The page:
If “Curse of Fatal Death” leaned into the more farcical side of humor, Exile—penned by Nick Briggs (best known to modern Who fans as the voice of the Daleks) as part of a line of “what if” stories that imagined new Doctors in fresh, suddenly adjacent scenarios to Doctor Who history—offers a heady mix of the bleak and the absurd.
Imagining a life where the Doctor wasn’t turned into Jon Pertwee at the climax of the Time Lord’s trial against the Second Doctor in 1969's “The War Games,” but instead escaped Gallifrey and hid on Earth from her people, Exile cast Arabella Weir as a Doctor who fled imprisonment only to find her own self-imposed exile equally stymieing.
The absurdity in Exile comes from the completely alien—although not in the typical Doctor Who sense—approach it takes to the Doctor, here a woman working for a supermarket chain who spends pretty much every moment of her free time boozing with her co-workers and living the mundane life of an early-21st century working class lifestyle. This was just a few years before Doctor Who’s TV revival would attempt to capture a similar down-to-earth vibe with the supporting cast of Rose Tyler’s friends and family (although obviously more family-friendly and sans heavy drinking!).
Equal levels of comedic pastiche are given to the Time Lords tasked with capturing the escaped Doctor—played by Toby Longworth and David Tennant, a little-known actor never to be heard of in Doctor Who circles again—who are pretty much the sort of useless administrative halfwits Robert Holmes cast Gallifrey’s finest as in “The Deadly Assassin,” dialed up to 11. Everyone in the story is chasing the most ridiculous circles around each other, and it’s only the Doctor’s sheer inability to carry on hiding the person she’s always wanted to be that brings her colliding into her pursuers at the story’s end.
But beneath the comedic parody of Exile is a sinister heart, critically examining the identity crisis the Doctor goes through as she struggles to hide her innate desire to be an adventurer running around saving the day with her need to stay hidden from the watchful eye of the Time Lords. Weir’s Doctor is a belligerent drunk—drinking to forget the hero she once was—haunted by visions of her predecessor. She imagines increasingly ridiculous potential alien threats around her because she craves, almost dangerously, the chance to fight evil and see unthinkable things once more. Bleaker yet is the story’s controversial decision to depict gender changes in regeneration as something that only comes about when a Time Lord dies by suicide, amplifying the underlying melancholy of Weir’s Doctor. As absurdist and silly as Exile can get, there’s a controversially weird and darkly tragic undercurrent to it behind the laughs.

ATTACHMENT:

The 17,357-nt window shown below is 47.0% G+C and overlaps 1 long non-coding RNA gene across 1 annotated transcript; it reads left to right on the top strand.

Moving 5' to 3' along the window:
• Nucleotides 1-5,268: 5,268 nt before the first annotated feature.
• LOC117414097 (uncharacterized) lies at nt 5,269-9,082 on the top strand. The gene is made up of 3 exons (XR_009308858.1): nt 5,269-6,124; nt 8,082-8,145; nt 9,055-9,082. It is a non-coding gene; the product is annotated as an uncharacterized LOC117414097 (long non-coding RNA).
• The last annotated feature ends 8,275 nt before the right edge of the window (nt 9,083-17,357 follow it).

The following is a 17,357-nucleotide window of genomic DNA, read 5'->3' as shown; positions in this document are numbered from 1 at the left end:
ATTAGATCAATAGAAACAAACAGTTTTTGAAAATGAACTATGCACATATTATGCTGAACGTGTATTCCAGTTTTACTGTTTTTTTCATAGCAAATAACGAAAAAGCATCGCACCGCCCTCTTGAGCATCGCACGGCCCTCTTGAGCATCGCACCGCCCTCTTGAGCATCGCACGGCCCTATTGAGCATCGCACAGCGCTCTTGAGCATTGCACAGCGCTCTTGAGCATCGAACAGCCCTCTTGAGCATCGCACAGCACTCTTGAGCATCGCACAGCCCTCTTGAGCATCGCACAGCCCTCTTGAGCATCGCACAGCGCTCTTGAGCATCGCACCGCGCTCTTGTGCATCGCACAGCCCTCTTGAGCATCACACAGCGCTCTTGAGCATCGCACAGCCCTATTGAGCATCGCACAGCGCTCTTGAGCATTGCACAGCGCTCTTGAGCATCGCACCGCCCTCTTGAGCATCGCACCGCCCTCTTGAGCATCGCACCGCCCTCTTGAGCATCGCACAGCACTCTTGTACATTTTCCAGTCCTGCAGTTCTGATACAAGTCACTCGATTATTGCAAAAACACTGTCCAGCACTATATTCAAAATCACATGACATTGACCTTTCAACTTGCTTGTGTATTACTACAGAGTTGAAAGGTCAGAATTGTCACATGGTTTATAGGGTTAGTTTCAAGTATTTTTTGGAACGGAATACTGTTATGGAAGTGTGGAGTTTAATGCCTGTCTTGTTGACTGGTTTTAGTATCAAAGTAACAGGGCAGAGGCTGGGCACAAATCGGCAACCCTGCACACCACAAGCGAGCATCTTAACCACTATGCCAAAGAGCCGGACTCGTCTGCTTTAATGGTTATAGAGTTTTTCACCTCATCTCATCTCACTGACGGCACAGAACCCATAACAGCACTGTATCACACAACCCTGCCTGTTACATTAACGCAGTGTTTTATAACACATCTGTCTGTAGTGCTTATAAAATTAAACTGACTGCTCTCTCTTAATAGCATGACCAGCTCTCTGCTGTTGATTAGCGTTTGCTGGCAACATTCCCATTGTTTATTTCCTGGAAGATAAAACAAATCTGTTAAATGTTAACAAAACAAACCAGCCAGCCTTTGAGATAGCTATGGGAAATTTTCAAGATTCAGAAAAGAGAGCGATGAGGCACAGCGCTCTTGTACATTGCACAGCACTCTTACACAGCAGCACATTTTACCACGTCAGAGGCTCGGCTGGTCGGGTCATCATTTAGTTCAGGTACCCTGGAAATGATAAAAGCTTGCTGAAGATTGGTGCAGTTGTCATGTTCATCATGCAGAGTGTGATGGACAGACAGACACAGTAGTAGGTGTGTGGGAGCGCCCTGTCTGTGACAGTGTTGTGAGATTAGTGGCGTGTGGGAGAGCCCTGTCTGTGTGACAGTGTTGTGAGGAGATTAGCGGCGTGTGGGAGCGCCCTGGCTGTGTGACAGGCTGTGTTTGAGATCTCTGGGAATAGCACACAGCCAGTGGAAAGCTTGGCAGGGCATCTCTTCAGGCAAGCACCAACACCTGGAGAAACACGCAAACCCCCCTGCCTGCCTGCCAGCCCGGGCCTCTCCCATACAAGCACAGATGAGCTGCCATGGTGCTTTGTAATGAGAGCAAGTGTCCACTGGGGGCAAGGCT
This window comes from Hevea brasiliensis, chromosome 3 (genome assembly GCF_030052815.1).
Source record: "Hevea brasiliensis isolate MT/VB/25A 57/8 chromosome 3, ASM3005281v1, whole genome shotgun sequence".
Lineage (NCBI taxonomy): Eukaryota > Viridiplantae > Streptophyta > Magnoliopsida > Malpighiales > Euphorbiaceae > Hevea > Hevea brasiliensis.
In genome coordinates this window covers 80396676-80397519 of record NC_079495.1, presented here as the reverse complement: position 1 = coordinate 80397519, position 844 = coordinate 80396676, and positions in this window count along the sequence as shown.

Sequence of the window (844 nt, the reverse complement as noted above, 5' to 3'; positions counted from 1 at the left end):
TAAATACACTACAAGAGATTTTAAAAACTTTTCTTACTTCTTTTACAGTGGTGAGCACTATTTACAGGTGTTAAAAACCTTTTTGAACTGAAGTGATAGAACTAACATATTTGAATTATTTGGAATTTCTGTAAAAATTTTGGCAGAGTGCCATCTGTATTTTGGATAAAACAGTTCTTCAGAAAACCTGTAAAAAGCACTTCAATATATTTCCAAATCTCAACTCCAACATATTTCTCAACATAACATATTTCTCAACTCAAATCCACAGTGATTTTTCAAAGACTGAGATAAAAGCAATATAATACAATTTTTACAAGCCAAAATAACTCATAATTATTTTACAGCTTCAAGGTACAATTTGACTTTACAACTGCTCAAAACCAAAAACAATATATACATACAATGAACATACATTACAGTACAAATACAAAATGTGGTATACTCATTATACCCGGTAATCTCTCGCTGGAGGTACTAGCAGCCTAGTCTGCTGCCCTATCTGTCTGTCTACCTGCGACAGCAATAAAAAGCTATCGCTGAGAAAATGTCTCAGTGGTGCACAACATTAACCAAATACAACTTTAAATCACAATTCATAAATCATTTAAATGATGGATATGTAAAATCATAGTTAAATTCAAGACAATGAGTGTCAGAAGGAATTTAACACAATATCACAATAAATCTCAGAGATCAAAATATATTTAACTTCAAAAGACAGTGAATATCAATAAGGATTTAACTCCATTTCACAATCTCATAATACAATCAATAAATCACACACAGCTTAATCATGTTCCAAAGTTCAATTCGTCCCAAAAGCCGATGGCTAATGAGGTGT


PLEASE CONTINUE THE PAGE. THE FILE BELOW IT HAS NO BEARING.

It’s interesting to note that the two most prominent examples of female Doctors we got to see before Jodie Whittaker officially joined the line up are rooted in comedy—as if, long before a woman would step into the TARDIS officially, the only way we could slowly even introduce the idea was through the lens of the absurd, even if these examples would then go on to critically engage with the idea that a female Doctor could be a valid possibility in the future.
Beyond that, both “The Curse of Fatal Death” and Exile represent intriguing stepping stones to the road we find ourselves on now, just barely a week away from seeing Whittaker’s Doctor descend on our TVs. They might not be canon, but they form a weird part of a long road in Doctor Who history.